Italian community profile

Information about the Italian community in Victoria including where they live and when they arrived, languages spoken, English language proficiency, religions and significant dates.

These profiles are of Victorian communities, using the best available data we have from the 2021 Australian Census.

The Census defines ancestry as the cultural or ethnic group you most identify with.

We acknowledge that the profiles are not definitive. There are limitations and challenges in assigning ancestry or ethnicity to a specific ‘community’, especially as defined by geographical borders.


The Italian community is one of the most well-established communities in Victoria. There have been different waves of migration of Italians to Victoria.

The first wave happened during the gold rush period in the 1850s. Many people from the same village or town in Italy migrated to Victoria.

The second wave took place after World War II. From 1950-1970, many agricultural workers from regional areas such as Sicily and Calabria moved to Victoria. From the 1960s, Italian communities grew in suburbs such as Brunswick, Coburg, Preston, Essendon and Oakleigh.

While the migration of Italian people has slowed down since the 1980s, Victoria is home to the largest Italian community in Australia.

Italian community

The Italian community in Victoria is the largest in Australia. There are 384,688 people in Victoria who have Italian ancestry, of which 64,796 were born in Italy.

The gender breakdown for the Italian community is:

  • male: 19,813 (49.7%)
  • female: 19,548 (49.5%).

The largest cohorts in the Italian community are aged from 0–14 (17%) and over 65 years old (16.9%).

Insights for communication and engagement

The following are some key insights from the data when communicating and engaging with the Italian community:

  • The Italian community are well established in Victoria with most of the population arriving from 1951-1970.
  • The community has medium levels of English language proficiency, and there are many in the community who may require in–language information, resources or in-person support.
  • Write in plain language. Use plain words, short sentences, headings, lists and other design elements to make information clear.
  • Print and radio channels can help reach many people in the Italian community in Victoria.
  • For place-based activities, the northern suburbs are where most of the community lives.
  • Older Italian people may prefer to be addressed with their title and surname rather than their first name.

For more insights about communicating with multicultural audiences, read the:

Better practice guide for multicultural communications
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Better practice guide for multicultural communications - accessible version
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Many people in the Italian community live in Melbourne’s northern suburbs.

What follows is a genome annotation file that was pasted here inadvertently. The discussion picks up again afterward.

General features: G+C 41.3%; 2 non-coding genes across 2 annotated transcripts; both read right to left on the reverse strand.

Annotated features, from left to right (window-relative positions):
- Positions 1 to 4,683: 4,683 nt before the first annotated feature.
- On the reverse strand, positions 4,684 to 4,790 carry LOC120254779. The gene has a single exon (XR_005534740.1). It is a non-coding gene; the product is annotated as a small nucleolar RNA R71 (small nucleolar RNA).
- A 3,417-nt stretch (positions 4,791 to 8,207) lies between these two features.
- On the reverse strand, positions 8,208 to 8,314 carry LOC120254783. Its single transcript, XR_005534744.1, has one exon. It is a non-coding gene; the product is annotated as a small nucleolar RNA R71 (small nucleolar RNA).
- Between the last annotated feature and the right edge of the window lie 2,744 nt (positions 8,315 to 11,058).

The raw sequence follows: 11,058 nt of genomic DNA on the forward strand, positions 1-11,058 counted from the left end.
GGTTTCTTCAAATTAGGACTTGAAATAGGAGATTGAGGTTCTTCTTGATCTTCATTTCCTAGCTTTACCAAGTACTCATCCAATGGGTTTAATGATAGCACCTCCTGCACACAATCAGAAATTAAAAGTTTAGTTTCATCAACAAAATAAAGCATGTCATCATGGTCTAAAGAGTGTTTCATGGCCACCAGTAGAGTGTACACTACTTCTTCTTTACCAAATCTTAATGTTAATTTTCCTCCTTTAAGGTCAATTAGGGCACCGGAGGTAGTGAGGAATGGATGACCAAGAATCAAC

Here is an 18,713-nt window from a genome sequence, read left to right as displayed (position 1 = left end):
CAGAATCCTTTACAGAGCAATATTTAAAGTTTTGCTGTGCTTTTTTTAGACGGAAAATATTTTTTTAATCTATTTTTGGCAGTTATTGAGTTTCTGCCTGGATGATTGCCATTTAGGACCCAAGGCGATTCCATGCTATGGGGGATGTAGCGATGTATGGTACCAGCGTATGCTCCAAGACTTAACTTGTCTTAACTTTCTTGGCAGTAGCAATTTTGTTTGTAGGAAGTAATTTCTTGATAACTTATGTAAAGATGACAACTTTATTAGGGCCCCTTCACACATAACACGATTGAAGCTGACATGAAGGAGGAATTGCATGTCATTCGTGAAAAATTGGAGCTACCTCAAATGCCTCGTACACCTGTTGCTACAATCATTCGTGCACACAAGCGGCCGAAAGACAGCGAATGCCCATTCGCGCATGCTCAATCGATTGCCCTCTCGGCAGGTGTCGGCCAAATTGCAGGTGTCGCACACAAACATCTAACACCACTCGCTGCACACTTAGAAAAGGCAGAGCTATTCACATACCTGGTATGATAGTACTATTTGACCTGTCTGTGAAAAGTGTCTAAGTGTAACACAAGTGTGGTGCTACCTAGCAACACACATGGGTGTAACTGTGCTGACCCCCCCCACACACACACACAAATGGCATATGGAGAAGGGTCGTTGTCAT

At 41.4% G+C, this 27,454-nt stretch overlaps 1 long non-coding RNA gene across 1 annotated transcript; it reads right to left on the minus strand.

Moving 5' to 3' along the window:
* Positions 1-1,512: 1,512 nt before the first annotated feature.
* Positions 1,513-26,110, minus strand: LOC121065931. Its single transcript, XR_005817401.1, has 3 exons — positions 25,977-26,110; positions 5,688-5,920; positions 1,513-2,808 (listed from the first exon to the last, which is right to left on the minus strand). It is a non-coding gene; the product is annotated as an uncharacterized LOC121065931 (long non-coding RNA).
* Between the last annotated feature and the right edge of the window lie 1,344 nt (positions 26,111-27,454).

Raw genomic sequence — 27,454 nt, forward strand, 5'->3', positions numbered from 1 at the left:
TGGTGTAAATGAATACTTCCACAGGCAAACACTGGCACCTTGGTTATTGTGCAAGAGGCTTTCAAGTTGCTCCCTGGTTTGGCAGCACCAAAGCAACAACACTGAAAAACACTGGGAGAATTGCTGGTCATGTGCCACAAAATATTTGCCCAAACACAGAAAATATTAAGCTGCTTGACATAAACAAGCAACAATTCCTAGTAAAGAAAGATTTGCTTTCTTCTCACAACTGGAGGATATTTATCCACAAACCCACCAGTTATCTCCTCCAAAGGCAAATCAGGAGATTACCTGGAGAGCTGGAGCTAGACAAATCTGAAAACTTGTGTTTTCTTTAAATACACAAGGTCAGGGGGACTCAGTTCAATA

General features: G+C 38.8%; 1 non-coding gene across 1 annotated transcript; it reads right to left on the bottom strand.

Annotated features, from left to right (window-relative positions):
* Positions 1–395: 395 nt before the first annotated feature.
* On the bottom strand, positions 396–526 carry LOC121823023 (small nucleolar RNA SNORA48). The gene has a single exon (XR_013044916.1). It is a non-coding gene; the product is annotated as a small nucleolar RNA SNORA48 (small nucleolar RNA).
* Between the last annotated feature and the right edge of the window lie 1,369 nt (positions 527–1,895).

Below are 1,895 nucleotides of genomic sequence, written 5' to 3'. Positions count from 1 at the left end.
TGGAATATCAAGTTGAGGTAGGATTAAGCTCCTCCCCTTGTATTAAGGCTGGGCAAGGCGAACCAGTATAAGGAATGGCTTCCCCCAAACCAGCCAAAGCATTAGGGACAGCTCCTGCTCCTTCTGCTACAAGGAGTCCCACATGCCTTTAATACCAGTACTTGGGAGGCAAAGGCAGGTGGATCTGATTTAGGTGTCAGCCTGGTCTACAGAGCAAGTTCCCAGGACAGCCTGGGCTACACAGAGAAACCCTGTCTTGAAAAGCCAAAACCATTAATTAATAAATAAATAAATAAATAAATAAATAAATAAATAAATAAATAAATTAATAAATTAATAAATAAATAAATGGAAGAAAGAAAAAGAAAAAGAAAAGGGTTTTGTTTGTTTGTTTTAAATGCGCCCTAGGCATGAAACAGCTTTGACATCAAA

The City of Whittlesea is home to the largest Italy communities in Victoria with 27,879 people. The City of Merri-bek (previously Moreland) is next with 25,653 people.

The following 10 local government areas have the largest Italian communities.

Local government areaPopulation
Moonee Valley21,184
Greater Geelong12,143

Italy–born population

The statistics below focus on people living in Victoria who were born in Italy. This will be referred to as the ‘Italy-born population’.


The two main languages spoken by the Italy-born population in Victoria are Italian (47,306) and English (15,591). While ‘formal’ Italian is spoken by the majority of the Italy-born population, there are many different dialects (for example, Sicilian) in Italy. This means that some Italy-born people, who speak a dialect may not understand ‘formal’ Italian.

English language proficiency

The Italy-born population in Victoria has high levels of English language proficiency:

  • 58% of the population say they speak English ‘very well’ or ‘well’.
  • 17% of the population say they speak English ‘not well’ or ‘not at all’.
  • 24.1% of the population speaks English only.


The Italy-born population identifies with the following religions:

  • Catholicism (85.4%)
  • Christianity (0.8%)
  • Jehovah’s Witness (0.8%)
  • no religion (8.7%).

Years of arrival

There have been two main points of arrival for the Italy-born population in Victoria. The majority (36.5%) of the population arrived from 1951-1960. The second wave of arrivals happened from 1961-1970 (35.9%).

Year of arrivalNumber of arrivalsPercentage


In Italian culture, some older Italians prefer to use titles. Many younger Italian people do not follow this tradition when it comes to names.

Significant dates

The following are some key dates of significance:

  • Liberation Day – 25 April
  • Republic / Constitution Day – 2 June
  • St Anthony of Padua – 13 June
  • Francis of Assisi – 4 October
  • All Saints Day – 1 November.

Sources of information

  • Australian Bureau of Statistics 2021 Census Country of birth QuickStats
  • SBS Cultural Atlas
  • Encyclopedia of Melbourne (School of Historical Studies at the University of Melbourne, in association with the University of Melbourne's eScholarship Research Centre).